Monday, July 7, 2014
► In today’s Olympian — Gap between state workers and counterparts’ earnings one issue in Inslee pay talks — A 2014 consultant’s report that says 81 percent of Washington state employees earn less than their counterparts in the public and private sectors is being cited by union leaders as they make the case that state workers deserve a cost of living adjustment. Such inflation-based raises will be a key part of the talks between Gov. Jay Inslee’s labor team and more than 25 unions this summer. Inslee is on record as saying he believes state workers and public school teachers deserve a “modest” boost in pay after six years without cost of living adjustments, or COLAs.
► From AP — More government workers than private workers are unionized — Unions representing government workers are expanding while organized labor has been shedding private-sector members over the past half-century. A majority of union members today now have ties to a government entity at the federal, state or local level. The typical union worker now is more likely to be an educator, office worker, or food or service industry employee rather than a construction worker, autoworker, electrician or mechanic. Far more women than men are among the union-label ranks.
EDITOR’S NOTE — That’s because governments tend to abide by the law, which guarantees employees the right to decide for themselves — free from threat or coercion by the employer — whether or not to form a union. In the private sector, ignoring that weakly enforced law is routine.
► In the News Tribune — In government, union fees coerce politics (editorial) — The argument for using state power to compel agency fees in the public sector boils down to: It’s good for unions. That’s true enough, but it’s a thin rationale for compromising a worker’s First Amendment right to political expression.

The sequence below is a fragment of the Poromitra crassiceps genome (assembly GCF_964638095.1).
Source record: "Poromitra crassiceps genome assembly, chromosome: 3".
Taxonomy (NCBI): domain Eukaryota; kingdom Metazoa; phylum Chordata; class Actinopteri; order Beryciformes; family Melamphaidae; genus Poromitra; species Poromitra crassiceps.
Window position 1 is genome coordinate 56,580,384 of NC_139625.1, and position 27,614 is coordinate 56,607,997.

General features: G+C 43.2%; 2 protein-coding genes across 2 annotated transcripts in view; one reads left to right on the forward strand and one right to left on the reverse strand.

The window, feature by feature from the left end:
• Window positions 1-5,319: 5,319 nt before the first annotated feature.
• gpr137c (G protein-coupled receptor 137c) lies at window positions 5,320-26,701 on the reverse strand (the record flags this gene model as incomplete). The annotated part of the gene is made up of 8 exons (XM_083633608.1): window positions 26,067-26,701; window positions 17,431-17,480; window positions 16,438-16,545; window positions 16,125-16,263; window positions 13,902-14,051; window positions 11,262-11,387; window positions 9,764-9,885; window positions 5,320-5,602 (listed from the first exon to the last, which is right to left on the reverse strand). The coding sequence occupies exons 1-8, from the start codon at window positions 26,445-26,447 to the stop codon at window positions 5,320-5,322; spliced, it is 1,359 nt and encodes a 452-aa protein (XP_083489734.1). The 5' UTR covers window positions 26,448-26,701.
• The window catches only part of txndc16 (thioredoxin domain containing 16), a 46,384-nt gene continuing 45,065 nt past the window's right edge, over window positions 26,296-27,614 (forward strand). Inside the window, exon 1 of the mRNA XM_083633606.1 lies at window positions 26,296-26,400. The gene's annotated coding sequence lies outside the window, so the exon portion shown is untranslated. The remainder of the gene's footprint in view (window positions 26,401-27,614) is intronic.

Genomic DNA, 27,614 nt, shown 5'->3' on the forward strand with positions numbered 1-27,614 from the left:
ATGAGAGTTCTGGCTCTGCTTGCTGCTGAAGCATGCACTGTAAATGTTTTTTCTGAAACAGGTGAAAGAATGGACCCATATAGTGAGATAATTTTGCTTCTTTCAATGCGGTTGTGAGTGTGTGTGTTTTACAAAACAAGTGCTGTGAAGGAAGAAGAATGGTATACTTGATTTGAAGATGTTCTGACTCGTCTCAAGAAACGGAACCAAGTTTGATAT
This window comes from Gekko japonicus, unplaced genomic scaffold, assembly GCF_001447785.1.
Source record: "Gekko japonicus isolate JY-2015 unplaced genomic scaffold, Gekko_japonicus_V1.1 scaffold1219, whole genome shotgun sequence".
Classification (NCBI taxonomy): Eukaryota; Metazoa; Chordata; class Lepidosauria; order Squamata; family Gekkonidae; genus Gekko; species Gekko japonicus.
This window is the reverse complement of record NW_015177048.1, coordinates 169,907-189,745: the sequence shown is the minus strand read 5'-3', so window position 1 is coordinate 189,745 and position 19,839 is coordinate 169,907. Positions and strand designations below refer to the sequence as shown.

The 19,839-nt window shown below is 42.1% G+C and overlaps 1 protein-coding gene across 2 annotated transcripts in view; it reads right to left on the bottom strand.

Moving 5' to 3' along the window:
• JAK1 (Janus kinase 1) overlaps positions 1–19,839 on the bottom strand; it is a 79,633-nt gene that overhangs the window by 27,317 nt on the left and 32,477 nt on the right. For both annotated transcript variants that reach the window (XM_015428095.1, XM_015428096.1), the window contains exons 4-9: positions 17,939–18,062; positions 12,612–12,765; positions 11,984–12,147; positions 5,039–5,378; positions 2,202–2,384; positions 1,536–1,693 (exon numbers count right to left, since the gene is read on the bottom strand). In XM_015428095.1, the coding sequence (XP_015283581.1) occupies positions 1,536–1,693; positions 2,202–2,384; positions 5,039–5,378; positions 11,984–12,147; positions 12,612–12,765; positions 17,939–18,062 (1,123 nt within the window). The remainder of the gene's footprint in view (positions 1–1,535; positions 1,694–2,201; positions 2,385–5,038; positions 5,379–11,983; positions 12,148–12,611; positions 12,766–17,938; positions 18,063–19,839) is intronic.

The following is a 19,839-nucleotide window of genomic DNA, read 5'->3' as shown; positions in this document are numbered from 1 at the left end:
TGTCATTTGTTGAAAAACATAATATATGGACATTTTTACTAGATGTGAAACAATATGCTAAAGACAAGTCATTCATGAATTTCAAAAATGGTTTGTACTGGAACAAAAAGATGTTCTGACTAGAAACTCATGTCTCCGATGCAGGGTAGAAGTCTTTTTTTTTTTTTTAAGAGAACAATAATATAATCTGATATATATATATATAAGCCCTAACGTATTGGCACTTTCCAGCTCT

EDITOR’S NOTE — No, the argument for promoting free riders who don’t pay their fair share of the costs of negotiating and enforcing contracts boils down to: It’s bad for unions. All union members have First Amendment rights to political expression and — unlike, say, shareholders — union members get to vote on who and what their union supports politically. They also have the right to withdraw from the union when they disagree with the majority’s priorities and become mere “agency fee” payers. But they should not have the right to benefit from the contract and require the union to represent them for free. That’s not free speech, that’s plain old-fashioned union-busting.
► At SeattlePI.com — Eyman initiative fails to make ballot; he denounces Seattle — Unlike past years, Eyman did not receive big business support for I-1325, which would have, in essence, blackmailed the Legislature. A top financial supporter of Eyman, financier Michael Dunmire, died earlier this year.
► In the P.S. Business Journal — Boeing delivers record 30 Dreamliners in second quarter — Since Boeing’s 787 factory in North Charleston, South Carolina, continues to have production problems, most of the production improvement is showing up in Everett, said Scott Hamilton, president for aerospace consultancy Leeham Co. LLC. “I think overall the 787 program is hitting its stride, thanks to Everett and the surge line there,” he said.
► From KING TV — Boeing fuselages in Montana river after train derails — A train derailed near Superior, Mont., sending Boeing aircraft fuselages into the Clark Fork River. KPAX-TV reported the train was carrying parts for the 737, 747 and 777 Kansas City to Renton for final assembly. Boeing reportedly has sent experts to the scene to assess the situation.
► From AP — Tough task pulling fuselages from Montana river